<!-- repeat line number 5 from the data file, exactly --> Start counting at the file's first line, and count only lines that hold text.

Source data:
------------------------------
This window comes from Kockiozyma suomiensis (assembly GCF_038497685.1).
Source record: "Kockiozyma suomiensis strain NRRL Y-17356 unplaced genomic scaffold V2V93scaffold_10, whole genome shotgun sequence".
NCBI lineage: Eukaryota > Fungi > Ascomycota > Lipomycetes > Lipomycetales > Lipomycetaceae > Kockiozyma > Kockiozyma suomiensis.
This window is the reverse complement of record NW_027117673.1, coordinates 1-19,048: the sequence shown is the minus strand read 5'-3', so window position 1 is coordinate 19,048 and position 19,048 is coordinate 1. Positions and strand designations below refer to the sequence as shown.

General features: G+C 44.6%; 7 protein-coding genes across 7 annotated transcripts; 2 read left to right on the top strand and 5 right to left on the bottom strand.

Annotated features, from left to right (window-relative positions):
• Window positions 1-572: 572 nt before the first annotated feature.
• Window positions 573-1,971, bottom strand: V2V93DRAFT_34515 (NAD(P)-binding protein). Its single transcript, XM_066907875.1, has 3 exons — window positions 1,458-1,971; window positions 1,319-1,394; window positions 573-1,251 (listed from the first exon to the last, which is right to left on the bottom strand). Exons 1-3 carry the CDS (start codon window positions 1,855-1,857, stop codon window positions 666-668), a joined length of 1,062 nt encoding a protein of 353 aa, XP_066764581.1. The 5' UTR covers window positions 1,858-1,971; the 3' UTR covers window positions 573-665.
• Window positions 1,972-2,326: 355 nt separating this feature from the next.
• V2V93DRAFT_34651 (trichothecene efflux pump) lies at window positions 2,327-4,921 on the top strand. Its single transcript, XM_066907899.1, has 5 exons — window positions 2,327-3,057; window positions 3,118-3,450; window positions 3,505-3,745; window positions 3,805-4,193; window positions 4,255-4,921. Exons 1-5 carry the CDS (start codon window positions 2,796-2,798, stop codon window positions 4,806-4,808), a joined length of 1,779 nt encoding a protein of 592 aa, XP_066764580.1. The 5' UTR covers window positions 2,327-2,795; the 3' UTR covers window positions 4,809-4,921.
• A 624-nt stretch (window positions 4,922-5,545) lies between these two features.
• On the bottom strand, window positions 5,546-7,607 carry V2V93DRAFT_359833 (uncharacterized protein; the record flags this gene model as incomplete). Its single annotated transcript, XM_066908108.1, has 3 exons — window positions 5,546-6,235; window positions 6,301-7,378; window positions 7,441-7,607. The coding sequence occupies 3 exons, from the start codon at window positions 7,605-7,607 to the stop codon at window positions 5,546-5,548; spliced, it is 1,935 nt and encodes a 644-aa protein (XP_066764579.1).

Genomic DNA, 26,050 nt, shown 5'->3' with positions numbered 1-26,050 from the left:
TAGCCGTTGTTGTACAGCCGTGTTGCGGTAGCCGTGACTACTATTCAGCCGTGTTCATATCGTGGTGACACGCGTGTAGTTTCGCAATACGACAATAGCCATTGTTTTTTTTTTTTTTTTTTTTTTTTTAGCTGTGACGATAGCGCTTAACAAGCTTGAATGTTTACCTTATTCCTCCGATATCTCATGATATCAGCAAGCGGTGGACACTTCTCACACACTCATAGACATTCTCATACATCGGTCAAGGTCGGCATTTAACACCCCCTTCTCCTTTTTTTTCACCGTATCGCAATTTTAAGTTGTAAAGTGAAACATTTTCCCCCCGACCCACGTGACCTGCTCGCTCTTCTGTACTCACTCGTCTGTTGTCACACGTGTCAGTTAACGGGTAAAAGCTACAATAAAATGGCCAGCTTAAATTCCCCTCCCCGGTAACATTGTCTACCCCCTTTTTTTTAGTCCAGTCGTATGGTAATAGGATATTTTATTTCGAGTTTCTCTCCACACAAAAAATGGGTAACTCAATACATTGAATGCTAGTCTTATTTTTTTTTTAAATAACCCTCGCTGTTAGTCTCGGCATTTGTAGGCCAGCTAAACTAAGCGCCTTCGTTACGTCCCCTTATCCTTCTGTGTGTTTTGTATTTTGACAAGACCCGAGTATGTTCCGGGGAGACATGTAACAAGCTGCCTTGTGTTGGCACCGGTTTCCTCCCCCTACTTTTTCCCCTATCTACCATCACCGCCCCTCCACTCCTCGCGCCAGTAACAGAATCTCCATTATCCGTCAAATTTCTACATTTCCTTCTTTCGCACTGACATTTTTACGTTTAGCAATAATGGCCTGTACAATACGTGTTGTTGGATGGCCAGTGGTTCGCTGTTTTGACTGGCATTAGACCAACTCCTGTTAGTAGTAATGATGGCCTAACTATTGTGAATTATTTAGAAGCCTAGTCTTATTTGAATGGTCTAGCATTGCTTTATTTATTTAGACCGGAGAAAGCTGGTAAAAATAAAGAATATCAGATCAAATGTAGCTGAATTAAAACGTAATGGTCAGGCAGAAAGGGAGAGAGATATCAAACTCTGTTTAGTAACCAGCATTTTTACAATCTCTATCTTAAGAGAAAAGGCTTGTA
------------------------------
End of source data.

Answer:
General features: G+C 44.6%; 7 protein-coding genes across 7 annotated transcripts; 2 read left to right on the top strand and 5 right to left on the bottom strand.